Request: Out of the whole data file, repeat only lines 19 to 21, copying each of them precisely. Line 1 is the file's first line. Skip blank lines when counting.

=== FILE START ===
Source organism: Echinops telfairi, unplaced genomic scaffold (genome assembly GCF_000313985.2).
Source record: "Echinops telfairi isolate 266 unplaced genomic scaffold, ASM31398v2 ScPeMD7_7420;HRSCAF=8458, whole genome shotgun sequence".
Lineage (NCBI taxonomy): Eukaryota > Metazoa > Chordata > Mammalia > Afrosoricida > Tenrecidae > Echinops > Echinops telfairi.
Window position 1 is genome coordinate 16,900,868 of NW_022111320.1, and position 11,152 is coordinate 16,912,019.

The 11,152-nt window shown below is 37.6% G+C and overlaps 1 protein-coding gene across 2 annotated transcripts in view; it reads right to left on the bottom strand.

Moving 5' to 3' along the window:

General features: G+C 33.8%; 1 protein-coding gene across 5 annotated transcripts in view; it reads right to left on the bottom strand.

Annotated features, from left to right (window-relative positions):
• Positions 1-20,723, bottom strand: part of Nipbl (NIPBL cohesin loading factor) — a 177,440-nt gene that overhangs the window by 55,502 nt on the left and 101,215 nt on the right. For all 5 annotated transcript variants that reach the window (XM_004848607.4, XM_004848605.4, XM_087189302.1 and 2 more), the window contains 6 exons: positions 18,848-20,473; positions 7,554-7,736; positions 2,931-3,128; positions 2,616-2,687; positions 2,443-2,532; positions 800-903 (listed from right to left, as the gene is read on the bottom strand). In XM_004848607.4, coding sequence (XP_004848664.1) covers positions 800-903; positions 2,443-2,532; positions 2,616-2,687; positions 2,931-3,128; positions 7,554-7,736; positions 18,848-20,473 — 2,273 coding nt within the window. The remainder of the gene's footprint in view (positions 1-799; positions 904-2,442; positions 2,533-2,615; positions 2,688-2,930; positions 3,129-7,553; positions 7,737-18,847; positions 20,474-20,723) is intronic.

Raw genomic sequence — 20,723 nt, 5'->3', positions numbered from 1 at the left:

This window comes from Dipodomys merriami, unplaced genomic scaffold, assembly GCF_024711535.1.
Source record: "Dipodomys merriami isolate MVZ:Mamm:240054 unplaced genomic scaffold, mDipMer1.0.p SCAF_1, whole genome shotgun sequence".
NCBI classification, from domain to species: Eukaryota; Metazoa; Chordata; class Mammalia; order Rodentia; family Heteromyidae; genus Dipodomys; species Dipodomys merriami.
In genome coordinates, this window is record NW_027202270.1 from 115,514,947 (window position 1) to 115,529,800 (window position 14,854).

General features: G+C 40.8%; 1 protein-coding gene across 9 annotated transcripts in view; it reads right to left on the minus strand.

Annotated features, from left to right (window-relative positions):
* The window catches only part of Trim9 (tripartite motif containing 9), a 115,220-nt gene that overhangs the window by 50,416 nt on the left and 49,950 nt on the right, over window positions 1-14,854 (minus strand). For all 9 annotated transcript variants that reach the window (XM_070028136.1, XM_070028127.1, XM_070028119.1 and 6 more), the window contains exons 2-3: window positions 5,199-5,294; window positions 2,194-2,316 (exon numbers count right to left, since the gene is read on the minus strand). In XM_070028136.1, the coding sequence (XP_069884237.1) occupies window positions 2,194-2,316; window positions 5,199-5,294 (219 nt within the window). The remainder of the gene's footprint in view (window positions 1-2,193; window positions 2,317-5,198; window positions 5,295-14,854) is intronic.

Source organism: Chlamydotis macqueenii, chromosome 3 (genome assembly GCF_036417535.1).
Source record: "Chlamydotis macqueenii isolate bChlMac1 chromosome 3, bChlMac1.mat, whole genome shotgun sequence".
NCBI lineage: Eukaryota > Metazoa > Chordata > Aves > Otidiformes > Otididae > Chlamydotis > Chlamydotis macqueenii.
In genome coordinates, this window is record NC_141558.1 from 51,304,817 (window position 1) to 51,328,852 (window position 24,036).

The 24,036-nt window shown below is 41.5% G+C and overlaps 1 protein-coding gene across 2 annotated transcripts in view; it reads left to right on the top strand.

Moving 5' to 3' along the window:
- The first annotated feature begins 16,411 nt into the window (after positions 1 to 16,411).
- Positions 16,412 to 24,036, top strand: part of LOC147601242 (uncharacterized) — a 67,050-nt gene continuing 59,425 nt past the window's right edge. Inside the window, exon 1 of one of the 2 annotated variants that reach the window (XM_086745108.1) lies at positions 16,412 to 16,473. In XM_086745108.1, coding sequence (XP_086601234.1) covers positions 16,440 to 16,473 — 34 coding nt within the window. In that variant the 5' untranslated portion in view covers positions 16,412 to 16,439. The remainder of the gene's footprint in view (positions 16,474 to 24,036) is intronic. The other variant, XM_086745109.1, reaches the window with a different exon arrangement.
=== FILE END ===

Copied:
Source record: "Chlamydotis macqueenii isolate bChlMac1 chromosome 3, bChlMac1.mat, whole genome shotgun sequence".
NCBI lineage: Eukaryota > Metazoa > Chordata > Aves > Otidiformes > Otididae > Chlamydotis > Chlamydotis macqueenii.
In genome coordinates, this window is record NC_141558.1 from 51,304,817 (window position 1) to 51,328,852 (window position 24,036).